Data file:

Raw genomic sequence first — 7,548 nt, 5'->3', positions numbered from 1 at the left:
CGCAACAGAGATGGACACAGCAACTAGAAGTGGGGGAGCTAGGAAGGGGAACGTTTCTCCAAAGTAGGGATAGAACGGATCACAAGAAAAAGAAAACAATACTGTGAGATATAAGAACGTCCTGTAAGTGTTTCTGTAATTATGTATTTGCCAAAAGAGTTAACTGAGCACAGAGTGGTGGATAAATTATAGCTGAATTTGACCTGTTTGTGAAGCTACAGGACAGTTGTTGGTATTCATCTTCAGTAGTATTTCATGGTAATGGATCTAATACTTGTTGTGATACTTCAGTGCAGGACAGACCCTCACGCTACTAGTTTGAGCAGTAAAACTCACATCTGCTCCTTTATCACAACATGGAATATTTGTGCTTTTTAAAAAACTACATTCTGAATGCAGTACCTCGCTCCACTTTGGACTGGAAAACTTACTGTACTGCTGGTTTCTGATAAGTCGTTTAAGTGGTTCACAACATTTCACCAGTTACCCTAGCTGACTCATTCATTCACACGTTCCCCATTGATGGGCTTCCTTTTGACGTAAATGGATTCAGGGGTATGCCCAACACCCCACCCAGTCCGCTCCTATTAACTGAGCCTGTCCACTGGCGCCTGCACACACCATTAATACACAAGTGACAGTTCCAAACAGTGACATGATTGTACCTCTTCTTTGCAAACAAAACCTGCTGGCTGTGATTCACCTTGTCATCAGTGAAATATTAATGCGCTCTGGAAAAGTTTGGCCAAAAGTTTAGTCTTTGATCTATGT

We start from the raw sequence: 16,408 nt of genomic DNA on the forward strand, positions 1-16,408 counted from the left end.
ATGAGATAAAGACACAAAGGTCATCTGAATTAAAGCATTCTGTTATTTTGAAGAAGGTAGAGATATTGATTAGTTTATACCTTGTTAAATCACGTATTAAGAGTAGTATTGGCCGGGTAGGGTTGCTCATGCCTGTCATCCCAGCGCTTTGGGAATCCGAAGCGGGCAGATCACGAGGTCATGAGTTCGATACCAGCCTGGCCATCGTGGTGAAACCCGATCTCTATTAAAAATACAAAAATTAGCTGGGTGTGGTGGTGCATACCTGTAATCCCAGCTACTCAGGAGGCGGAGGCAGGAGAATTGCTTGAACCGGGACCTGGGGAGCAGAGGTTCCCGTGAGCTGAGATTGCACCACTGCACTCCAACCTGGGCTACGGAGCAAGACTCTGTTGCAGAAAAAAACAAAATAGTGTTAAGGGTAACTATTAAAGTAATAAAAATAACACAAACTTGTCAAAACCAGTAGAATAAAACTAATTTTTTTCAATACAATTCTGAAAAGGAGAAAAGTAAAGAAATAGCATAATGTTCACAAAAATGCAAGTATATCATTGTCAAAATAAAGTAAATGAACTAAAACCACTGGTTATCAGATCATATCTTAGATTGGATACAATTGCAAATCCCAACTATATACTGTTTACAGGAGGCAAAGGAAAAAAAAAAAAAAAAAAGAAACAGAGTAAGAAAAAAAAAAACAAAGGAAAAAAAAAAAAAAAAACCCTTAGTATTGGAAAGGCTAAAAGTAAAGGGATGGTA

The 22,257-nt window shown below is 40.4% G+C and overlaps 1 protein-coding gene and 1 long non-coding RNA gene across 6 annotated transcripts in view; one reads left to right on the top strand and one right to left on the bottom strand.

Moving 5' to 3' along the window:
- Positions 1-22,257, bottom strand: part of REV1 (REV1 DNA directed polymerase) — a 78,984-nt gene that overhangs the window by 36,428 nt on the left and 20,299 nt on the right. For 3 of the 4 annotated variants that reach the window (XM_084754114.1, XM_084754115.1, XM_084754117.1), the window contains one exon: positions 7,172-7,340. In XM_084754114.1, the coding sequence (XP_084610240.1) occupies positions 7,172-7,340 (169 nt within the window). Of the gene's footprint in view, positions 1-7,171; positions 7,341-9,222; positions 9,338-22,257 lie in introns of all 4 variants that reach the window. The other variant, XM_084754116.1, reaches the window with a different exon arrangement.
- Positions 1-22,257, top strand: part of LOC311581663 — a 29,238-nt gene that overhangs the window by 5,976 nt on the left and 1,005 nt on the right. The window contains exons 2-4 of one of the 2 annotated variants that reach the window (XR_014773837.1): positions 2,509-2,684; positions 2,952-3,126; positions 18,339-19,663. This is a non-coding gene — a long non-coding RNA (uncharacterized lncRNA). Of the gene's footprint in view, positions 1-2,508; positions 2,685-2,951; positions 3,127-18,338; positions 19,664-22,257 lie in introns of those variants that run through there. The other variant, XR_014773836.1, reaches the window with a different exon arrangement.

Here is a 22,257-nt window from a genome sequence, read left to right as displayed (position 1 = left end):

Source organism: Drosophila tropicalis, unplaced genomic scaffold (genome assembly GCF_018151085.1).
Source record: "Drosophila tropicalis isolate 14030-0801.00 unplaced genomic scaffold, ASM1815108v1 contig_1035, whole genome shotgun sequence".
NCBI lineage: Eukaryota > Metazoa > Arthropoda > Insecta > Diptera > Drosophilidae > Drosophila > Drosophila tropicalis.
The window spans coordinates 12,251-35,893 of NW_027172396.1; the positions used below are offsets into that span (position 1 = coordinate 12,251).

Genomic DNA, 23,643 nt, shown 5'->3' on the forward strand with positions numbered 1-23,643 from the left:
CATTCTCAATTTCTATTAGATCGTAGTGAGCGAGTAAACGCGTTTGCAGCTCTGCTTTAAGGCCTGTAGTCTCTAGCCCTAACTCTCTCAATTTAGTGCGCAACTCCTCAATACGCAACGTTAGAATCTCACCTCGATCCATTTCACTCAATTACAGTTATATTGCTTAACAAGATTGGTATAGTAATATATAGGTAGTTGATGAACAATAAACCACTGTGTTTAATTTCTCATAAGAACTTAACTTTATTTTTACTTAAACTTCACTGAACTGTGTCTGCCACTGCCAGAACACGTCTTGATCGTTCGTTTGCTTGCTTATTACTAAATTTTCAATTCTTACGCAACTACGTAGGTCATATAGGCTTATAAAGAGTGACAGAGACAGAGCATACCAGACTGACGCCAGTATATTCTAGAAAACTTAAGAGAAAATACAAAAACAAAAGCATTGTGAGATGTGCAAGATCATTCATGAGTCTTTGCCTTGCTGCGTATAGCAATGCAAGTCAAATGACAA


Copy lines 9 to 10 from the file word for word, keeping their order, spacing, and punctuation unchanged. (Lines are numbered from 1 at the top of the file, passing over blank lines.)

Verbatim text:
Here is a 22,257-nt window from a genome sequence, read left to right as displayed (position 1 = left end):

Source organism: Drosophila tropicalis, unplaced genomic scaffold (genome assembly GCF_018151085.1).